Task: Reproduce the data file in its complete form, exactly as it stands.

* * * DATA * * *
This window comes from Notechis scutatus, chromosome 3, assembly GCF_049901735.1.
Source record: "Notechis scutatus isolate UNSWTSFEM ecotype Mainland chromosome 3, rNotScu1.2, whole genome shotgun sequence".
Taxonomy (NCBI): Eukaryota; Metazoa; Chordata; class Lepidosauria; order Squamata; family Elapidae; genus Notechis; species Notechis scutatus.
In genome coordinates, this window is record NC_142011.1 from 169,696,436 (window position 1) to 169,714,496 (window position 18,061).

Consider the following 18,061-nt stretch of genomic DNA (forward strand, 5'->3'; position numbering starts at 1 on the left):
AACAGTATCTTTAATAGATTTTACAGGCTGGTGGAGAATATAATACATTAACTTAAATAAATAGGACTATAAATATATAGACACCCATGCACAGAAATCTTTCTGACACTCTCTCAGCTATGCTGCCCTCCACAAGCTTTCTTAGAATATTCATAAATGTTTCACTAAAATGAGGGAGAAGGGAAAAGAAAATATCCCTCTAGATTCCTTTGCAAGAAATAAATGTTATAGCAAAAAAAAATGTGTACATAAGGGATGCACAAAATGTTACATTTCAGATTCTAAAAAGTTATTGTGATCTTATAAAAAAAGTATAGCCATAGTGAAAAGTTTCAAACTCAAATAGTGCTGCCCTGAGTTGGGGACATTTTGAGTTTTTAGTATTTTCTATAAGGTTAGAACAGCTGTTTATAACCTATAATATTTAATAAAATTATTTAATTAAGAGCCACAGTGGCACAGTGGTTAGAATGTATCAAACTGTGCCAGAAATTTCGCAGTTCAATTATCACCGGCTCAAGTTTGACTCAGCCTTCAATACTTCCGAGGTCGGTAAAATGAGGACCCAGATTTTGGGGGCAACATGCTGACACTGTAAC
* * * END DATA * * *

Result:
This window comes from Notechis scutatus, chromosome 3, assembly GCF_049901735.1.
Source record: "Notechis scutatus isolate UNSWTSFEM ecotype Mainland chromosome 3, rNotScu1.2, whole genome shotgun sequence".
Taxonomy (NCBI): Eukaryota; Metazoa; Chordata; class Lepidosauria; order Squamata; family Elapidae; genus Notechis; species Notechis scutatus.
In genome coordinates, this window is record NC_142011.1 from 169,696,436 (window position 1) to 169,714,496 (window position 18,061).

Consider the following 18,061-nt stretch of genomic DNA (forward strand, 5'->3'; position numbering starts at 1 on the left):
AACAGTATCTTTAATAGATTTTACAGGCTGGTGGAGAATATAATACATTAACTTAAATAAATAGGACTATAAATATATAGACACCCATGCACAGAAATCTTTCTGACACTCTCTCAGCTATGCTGCCCTCCACAAGCTTTCTTAGAATATTCATAAATGTTTCACTAAAATGAGGGAGAAGGGAAAAGAAAATATCCCTCTAGATTCCTTTGCAAGAAATAAATGTTATAGCAAAAAAAAATGTGTACATAAGGGATGCACAAAATGTTACATTTCAGATTCTAAAAAGTTATTGTGATCTTATAAAAAAAGTATAGCCATAGTGAAAAGTTTCAAACTCAAATAGTGCTGCCCTGAGTTGGGGACATTTTGAGTTTTTAGTATTTTCTATAAGGTTAGAACAGCTGTTTATAACCTATAATATTTAATAAAATTATTTAATTAAGAGCCACAGTGGCACAGTGGTTAGAATGTATCAAACTGTGCCAGAAATTTCGCAGTTCAATTATCACCGGCTCAAGTTTGACTCAGCCTTCAATACTTCCGAGGTCGGTAAAATGAGGACCCAGATTTTGGGGGCAACATGCTGACACTGTAAC